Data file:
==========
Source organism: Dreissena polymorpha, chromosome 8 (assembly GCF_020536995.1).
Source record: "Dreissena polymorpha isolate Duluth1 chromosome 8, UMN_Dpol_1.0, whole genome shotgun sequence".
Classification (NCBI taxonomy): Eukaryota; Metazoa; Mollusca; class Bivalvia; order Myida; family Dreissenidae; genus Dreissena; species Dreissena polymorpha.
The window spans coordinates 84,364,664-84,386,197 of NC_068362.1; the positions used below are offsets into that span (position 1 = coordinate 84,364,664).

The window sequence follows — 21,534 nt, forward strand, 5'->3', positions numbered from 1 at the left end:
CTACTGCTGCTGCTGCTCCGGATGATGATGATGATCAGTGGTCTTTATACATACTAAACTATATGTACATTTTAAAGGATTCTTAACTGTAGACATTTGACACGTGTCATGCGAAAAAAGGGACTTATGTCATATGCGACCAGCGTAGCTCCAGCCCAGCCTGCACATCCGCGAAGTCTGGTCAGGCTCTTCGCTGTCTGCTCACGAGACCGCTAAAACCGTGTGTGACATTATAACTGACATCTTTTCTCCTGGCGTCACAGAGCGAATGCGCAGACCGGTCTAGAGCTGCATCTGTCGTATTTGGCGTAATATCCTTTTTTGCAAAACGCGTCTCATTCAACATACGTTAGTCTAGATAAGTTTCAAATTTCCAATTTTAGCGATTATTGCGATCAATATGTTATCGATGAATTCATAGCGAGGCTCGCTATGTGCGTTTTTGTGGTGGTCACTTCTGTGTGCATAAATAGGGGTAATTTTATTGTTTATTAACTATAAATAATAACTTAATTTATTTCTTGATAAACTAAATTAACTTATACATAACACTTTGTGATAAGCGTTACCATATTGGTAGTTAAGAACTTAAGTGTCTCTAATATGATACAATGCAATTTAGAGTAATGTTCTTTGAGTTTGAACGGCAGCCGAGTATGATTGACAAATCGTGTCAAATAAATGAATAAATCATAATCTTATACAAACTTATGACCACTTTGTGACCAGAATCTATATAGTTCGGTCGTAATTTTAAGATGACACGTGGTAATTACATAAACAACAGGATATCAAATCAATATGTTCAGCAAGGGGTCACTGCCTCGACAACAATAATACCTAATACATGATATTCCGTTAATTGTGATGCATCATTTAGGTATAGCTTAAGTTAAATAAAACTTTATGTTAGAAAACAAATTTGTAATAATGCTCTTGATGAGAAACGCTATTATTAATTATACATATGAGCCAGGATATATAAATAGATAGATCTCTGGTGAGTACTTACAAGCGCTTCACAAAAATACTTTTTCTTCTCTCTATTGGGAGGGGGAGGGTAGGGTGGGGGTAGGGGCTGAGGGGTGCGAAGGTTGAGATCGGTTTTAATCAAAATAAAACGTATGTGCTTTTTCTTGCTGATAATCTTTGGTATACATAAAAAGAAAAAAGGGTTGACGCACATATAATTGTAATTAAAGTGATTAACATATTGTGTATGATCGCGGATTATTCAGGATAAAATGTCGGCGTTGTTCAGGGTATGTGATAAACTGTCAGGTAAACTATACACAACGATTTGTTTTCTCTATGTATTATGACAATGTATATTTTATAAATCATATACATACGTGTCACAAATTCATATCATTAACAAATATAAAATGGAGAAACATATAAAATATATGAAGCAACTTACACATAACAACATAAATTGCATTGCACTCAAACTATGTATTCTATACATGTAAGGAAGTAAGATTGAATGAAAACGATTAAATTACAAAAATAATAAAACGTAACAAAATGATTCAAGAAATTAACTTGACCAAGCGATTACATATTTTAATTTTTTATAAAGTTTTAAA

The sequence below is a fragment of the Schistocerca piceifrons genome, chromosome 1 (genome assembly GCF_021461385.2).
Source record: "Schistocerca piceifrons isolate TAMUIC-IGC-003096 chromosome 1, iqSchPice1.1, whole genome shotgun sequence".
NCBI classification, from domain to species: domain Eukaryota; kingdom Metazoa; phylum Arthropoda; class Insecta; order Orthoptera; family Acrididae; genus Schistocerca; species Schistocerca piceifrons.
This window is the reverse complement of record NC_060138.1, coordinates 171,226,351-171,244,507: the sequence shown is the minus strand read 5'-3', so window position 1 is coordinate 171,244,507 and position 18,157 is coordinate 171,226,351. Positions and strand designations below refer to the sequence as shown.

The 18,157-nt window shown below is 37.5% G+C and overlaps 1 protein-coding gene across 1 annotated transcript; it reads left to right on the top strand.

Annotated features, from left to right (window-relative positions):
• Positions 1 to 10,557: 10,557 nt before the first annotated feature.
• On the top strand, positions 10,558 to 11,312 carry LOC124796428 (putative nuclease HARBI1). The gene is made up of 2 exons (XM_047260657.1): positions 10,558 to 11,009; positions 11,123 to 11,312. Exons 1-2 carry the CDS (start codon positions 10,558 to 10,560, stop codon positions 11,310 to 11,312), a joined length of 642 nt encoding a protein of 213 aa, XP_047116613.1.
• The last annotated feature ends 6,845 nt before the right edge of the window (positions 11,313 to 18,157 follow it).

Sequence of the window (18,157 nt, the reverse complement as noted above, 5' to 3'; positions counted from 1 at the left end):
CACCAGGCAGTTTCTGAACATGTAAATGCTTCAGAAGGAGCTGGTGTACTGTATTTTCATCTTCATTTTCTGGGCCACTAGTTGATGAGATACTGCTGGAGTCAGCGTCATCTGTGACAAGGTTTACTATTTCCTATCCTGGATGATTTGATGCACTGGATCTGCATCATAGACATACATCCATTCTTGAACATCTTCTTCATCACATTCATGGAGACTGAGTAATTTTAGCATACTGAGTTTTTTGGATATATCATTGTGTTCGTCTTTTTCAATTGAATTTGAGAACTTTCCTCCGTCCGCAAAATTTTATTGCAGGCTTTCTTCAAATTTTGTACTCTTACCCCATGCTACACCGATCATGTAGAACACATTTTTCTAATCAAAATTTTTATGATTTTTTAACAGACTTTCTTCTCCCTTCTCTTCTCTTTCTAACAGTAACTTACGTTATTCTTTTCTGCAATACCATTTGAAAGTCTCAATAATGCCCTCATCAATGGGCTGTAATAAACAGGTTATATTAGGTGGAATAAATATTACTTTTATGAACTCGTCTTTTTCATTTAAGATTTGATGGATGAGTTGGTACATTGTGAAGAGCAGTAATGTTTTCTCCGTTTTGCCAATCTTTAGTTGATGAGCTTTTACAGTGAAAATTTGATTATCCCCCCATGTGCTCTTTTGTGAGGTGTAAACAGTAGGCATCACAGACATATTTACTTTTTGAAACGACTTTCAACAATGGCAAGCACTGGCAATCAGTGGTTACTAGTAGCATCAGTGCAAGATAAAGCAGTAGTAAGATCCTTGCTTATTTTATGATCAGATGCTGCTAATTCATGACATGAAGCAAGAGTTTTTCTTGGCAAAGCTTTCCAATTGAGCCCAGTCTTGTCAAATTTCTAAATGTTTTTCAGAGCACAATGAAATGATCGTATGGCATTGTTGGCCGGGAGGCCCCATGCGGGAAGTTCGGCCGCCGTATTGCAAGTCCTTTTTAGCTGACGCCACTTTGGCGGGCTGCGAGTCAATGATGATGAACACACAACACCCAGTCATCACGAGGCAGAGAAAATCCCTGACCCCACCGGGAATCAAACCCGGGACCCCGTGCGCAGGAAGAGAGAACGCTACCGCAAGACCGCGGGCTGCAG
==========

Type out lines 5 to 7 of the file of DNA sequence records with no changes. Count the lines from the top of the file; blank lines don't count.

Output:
The window sequence follows — 21,534 nt, forward strand, 5'->3', positions numbered from 1 at the left end:
CTACTGCTGCTGCTGCTCCGGATGATGATGATGATCAGTGGTCTTTATACATACTAAACTATATGTACATTTTAAAGGATTCTTAACTGTAGACATTTGACACGTGTCATGCGAAAAAAGGGACTTATGTCATATGCGACCAGCGTAGCTCCAGCCCAGCCTGCACATCCGCGAAGTCTGGTCAGGCTCTTCGCTGTCTGCTCACGAGACCGCTAAAACCGTGTGTGACATTATAACTGACATCTTTTCTCCTGGCGTCACAGAGCGAATGCGCAGACCGGTCTAGAGCTGCATCTGTCGTATTTGGCGTAATATCCTTTTTTGCAAAACGCGTCTCATTCAACATACGTTAGTCTAGATAAGTTTCAAATTTCCAATTTTAGCGATTATTGCGATCAATATGTTATCGATGAATTCATAGCGAGGCTCGCTATGTGCGTTTTTGTGGTGGTCACTTCTGTGTGCATAAATAGGGGTAATTTTATTGTTTATTAACTATAAATAATAACTTAATTTATTTCTTGATAAACTAAATTAACTTATACATAACACTTTGTGATAAGCGTTACCATATTGGTAGTTAAGAACTTAAGTGTCTCTAATATGATACAATGCAATTTAGAGTAATGTTCTTTGAGTTTGAACGGCAGCCGAGTATGATTGACAAATCGTGTCAAATAAATGAATAAATCATAATCTTATACAAACTTATGACCACTTTGTGACCAGAATCTATATAGTTCGGTCGTAATTTTAAGATGACACGTGGTAATTACATAAACAACAGGATATCAAATCAATATGTTCAGCAAGGGGTCACTGCCTCGACAACAATAATACCTAATACATGATATTCCGTTAATTGTGATGCATCATTTAGGTATAGCTTAAGTTAAATAAAACTTTATGTTAGAAAACAAATTTGTAATAATGCTCTTGATGAGAAACGCTATTATTAATTATACATATGAGCCAGGATATATAAATAGATAGATCTCTGGTGAGTACTTACAAGCGCTTCACAAAAATACTTTTTCTTCTCTCTATTGGGAGGGGGAGGGTAGGGTGGGGGTAGGGGCTGAGGGGTGCGAAGGTTGAGATCGGTTTTAATCAAAATAAAACGTATGTGCTTTTTCTTGCTGATAATCTTTGGTATACATAAAAAGAAAAAAGGGTTGACGCACATATAATTGTAATTAAAGTGATTAACATATTGTGTATGATCGCGGATTATTCAGGATAAAATGTCGGCGTTGTTCAGGGTATGTGATAAACTGTCAGGTAAACTATACACAACGATTTGTTTTCTCTATGTATTATGACAATGTATATTTTATAAATCATATACATACGTGTCACAAATTCATATCATTAACAAATATAAAATGGAGAAACATATAAAATATATGAAGCAACTTACACATAACAACATAAATTGCATTGCACTCAAACTATGTATTCTATACATGTAAGGAAGTAAGATTGAATGAAAACGATTAAATTACAAAAATAATAAAACGTAACAAAATGATTCAAGAAATTAACTTGACCAAGCGATTACATATTTTAATTTTTTATAAAGTTTTAAA

The sequence below is a fragment of the Schistocerca piceifrons genome, chromosome 1 (genome assembly GCF_021461385.2).